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We have a shared git repository that everybody uses and we have two branches

  • master
  • dev

I have my own fork of this repo. I pull changes from the upstream repo from time to time into the respective branches in the fork and then rebase my feature branches onto dev.



  • master
  • dev
  • feature1


git checkout dev
git pull upstream dev
git checkout feature1
git rebase dev

Now from time to time when I go to push my feature1 branch back to my fork I get told my branch is out of date and to do a pull and then I get merge conflicts.

I am and will be the only person working off this fork/branch so I'm confused as to why I'm getting these merge conflicts.

Is it an issue with rebasing a pushed branch even though no one else is working off it? What is a way to workaround this or a better workflow to follow

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1 Answer 1

up vote 1 down vote accepted

This happens because you're rebasing your changes. Once you've done that your branch no longer contains the same commits as it did before, it contains new commits that reflect the same (or similar changes). When you try to push those changes, git notices that the commit at the current tip of the branch on the target repository isn't an ancestor of the commit which you're trying to set as the new tip of that branch.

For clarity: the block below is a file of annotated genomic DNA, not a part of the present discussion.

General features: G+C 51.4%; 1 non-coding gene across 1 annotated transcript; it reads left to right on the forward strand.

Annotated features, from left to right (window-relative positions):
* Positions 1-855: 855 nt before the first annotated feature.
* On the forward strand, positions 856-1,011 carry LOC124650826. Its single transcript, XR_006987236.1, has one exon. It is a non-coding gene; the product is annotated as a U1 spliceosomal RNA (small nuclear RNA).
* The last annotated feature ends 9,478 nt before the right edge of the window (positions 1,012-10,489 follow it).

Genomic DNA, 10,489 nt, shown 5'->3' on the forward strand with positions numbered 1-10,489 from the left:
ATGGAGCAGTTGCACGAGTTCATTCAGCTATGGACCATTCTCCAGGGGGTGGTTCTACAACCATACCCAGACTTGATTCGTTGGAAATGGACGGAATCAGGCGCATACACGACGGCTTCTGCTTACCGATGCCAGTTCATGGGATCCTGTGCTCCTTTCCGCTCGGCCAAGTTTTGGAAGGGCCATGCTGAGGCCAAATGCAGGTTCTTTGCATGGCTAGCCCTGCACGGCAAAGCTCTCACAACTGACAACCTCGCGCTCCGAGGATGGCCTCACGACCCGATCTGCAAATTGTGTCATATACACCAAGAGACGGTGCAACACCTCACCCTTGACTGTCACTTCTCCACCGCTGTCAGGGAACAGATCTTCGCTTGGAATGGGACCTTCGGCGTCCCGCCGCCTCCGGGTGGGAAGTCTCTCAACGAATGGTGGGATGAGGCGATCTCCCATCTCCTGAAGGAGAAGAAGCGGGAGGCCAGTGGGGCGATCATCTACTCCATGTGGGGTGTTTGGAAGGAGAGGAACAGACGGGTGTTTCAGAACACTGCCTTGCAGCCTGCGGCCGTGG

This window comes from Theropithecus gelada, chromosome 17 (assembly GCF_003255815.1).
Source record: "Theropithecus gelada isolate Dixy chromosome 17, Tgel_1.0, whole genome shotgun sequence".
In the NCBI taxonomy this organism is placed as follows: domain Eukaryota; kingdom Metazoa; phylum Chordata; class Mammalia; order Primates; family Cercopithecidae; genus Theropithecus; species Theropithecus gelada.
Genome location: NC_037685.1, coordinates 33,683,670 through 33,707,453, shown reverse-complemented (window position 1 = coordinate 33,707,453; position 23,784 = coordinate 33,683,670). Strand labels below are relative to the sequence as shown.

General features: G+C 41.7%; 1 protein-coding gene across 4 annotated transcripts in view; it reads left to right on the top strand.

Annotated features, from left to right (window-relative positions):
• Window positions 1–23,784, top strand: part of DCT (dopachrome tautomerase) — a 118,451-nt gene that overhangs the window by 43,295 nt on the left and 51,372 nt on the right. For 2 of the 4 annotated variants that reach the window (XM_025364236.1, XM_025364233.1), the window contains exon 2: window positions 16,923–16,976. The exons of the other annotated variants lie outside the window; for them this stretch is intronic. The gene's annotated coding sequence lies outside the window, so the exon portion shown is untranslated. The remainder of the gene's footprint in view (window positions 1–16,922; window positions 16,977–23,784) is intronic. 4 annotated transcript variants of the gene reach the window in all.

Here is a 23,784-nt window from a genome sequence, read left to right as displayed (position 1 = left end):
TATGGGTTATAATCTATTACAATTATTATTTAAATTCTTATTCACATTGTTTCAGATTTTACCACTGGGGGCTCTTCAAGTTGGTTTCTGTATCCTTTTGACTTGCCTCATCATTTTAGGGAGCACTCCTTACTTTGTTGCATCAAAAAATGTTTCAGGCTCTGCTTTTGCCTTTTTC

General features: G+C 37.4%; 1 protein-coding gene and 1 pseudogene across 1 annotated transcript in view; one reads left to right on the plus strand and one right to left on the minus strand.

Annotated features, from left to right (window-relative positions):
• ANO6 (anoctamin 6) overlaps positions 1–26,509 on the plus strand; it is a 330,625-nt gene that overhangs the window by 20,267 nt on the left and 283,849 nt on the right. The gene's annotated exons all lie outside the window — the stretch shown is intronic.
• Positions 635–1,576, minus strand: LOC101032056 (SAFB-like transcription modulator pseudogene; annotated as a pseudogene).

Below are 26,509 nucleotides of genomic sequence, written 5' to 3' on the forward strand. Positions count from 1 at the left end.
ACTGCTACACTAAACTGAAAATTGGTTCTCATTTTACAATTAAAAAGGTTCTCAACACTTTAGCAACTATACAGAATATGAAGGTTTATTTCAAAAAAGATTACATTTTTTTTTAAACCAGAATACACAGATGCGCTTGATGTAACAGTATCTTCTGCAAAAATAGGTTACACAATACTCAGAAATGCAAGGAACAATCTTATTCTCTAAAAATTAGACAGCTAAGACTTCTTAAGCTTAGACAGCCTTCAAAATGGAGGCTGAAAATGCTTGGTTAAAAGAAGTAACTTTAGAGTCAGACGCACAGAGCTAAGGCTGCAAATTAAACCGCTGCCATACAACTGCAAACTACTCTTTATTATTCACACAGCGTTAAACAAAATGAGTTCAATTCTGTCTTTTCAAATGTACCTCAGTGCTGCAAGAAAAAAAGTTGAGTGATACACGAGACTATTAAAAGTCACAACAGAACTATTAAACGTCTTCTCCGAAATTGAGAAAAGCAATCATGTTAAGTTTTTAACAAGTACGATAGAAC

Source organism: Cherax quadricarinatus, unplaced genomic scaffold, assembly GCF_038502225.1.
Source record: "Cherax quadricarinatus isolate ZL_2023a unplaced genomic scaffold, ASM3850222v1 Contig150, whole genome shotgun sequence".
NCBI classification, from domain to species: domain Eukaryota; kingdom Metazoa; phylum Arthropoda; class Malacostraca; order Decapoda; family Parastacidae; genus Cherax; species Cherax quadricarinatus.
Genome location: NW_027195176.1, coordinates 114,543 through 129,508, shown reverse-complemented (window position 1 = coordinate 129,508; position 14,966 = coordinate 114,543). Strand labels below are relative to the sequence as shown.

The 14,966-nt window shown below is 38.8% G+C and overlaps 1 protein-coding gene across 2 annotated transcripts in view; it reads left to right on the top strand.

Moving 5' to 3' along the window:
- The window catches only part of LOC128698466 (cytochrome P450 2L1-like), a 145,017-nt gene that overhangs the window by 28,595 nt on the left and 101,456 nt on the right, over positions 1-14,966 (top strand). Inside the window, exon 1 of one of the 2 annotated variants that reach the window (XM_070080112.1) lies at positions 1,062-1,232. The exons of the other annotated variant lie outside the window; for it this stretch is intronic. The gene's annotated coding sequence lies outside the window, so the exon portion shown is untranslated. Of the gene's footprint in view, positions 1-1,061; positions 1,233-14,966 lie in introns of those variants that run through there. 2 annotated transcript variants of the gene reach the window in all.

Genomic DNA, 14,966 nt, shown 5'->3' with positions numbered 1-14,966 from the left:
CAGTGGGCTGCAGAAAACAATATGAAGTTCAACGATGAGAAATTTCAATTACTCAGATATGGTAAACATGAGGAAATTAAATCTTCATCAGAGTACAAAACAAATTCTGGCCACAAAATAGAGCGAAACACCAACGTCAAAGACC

You need to use git push -f to force the push to happen even though it isn't a fast forward. But you when doing this you need to be careful that you're not erasing other changes from that branch. If that branch is only ever modified in your single repository, it should be alright to use -f on that one branch, but you'll definitely want to be careful to not push to the master or dev branch using that flag.

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